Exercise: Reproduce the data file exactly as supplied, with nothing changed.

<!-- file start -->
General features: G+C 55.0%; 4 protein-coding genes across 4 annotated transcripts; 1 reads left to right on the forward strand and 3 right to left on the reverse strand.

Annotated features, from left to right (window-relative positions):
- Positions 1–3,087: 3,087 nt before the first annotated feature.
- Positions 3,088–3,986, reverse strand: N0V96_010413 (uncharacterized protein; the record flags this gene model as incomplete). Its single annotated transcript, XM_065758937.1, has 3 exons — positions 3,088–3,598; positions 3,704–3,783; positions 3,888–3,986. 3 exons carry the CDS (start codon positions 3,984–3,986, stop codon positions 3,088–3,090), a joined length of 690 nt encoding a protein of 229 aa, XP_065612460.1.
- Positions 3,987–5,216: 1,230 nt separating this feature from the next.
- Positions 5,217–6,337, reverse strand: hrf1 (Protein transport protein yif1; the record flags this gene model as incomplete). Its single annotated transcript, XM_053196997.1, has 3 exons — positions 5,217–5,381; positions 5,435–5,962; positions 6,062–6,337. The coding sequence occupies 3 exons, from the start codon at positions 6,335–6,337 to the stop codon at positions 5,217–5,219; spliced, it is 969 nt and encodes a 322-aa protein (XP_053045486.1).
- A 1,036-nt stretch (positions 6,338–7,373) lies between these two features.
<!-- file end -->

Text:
General features: G+C 55.0%; 4 protein-coding genes across 4 annotated transcripts; 1 reads left to right on the forward strand and 3 right to left on the reverse strand.

Annotated features, from left to right (window-relative positions):
- Positions 1–3,087: 3,087 nt before the first annotated feature.
- Positions 3,088–3,986, reverse strand: N0V96_010413 (uncharacterized protein; the record flags this gene model as incomplete). Its single annotated transcript, XM_065758937.1, has 3 exons — positions 3,088–3,598; positions 3,704–3,783; positions 3,888–3,986. 3 exons carry the CDS (start codon positions 3,984–3,986, stop codon positions 3,088–3,090), a joined length of 690 nt encoding a protein of 229 aa, XP_065612460.1.
- Positions 3,987–5,216: 1,230 nt separating this feature from the next.
- Positions 5,217–6,337, reverse strand: hrf1 (Protein transport protein yif1; the record flags this gene model as incomplete). Its single annotated transcript, XM_053196997.1, has 3 exons — positions 5,217–5,381; positions 5,435–5,962; positions 6,062–6,337. The coding sequence occupies 3 exons, from the start codon at positions 6,335–6,337 to the stop codon at positions 5,217–5,219; spliced, it is 969 nt and encodes a 322-aa protein (XP_053045486.1).
- A 1,036-nt stretch (positions 6,338–7,373) lies between these two features.